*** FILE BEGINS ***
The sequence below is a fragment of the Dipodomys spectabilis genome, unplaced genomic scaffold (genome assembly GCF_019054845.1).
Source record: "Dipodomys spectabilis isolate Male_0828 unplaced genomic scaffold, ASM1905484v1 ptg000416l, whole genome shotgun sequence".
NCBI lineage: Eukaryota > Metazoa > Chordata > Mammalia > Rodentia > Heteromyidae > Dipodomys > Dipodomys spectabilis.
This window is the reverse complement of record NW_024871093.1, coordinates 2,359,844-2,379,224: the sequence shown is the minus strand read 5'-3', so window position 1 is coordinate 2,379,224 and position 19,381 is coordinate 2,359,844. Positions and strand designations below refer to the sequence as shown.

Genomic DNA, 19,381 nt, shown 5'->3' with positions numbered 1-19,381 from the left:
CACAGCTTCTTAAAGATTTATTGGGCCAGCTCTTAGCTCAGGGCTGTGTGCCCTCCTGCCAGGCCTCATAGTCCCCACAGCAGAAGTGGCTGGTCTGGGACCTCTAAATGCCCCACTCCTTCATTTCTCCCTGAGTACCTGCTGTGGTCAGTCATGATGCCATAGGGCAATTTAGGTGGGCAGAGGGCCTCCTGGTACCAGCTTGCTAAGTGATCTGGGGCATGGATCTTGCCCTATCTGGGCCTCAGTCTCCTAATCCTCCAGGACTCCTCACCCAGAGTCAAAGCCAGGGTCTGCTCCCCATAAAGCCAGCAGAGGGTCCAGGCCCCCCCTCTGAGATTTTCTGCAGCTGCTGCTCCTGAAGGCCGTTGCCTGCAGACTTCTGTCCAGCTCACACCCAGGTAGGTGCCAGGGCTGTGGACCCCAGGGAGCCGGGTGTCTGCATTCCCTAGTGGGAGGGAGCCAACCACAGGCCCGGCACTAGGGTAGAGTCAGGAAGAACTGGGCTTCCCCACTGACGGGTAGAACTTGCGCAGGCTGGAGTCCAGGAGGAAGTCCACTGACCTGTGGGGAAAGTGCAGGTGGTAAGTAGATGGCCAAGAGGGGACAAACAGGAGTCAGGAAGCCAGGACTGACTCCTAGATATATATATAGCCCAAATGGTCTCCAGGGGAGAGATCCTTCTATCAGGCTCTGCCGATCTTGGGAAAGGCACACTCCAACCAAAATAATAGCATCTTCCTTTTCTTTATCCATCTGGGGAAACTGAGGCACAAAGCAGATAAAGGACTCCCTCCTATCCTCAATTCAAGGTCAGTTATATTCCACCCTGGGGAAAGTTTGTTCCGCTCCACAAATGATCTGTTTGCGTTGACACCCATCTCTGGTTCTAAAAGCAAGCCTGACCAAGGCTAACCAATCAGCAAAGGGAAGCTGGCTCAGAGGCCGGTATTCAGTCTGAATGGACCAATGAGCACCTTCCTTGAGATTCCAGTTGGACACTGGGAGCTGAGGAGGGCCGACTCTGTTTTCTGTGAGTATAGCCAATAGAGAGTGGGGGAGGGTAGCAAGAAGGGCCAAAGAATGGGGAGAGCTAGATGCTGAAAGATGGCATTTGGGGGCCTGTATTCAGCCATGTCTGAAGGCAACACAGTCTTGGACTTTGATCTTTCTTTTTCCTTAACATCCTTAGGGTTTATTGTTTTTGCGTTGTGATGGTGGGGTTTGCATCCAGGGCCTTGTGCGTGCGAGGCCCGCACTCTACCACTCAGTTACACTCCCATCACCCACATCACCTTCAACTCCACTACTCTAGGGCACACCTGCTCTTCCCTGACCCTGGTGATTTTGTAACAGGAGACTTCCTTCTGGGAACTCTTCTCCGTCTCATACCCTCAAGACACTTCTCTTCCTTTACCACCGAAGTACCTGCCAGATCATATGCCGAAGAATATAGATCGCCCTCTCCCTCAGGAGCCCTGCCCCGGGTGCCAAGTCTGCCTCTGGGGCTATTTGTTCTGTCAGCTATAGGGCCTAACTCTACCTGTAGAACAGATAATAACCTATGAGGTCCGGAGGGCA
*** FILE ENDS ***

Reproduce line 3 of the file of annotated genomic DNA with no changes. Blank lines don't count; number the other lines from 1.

NCBI lineage: Eukaryota > Metazoa > Chordata > Mammalia > Rodentia > Heteromyidae > Dipodomys > Dipodomys spectabilis.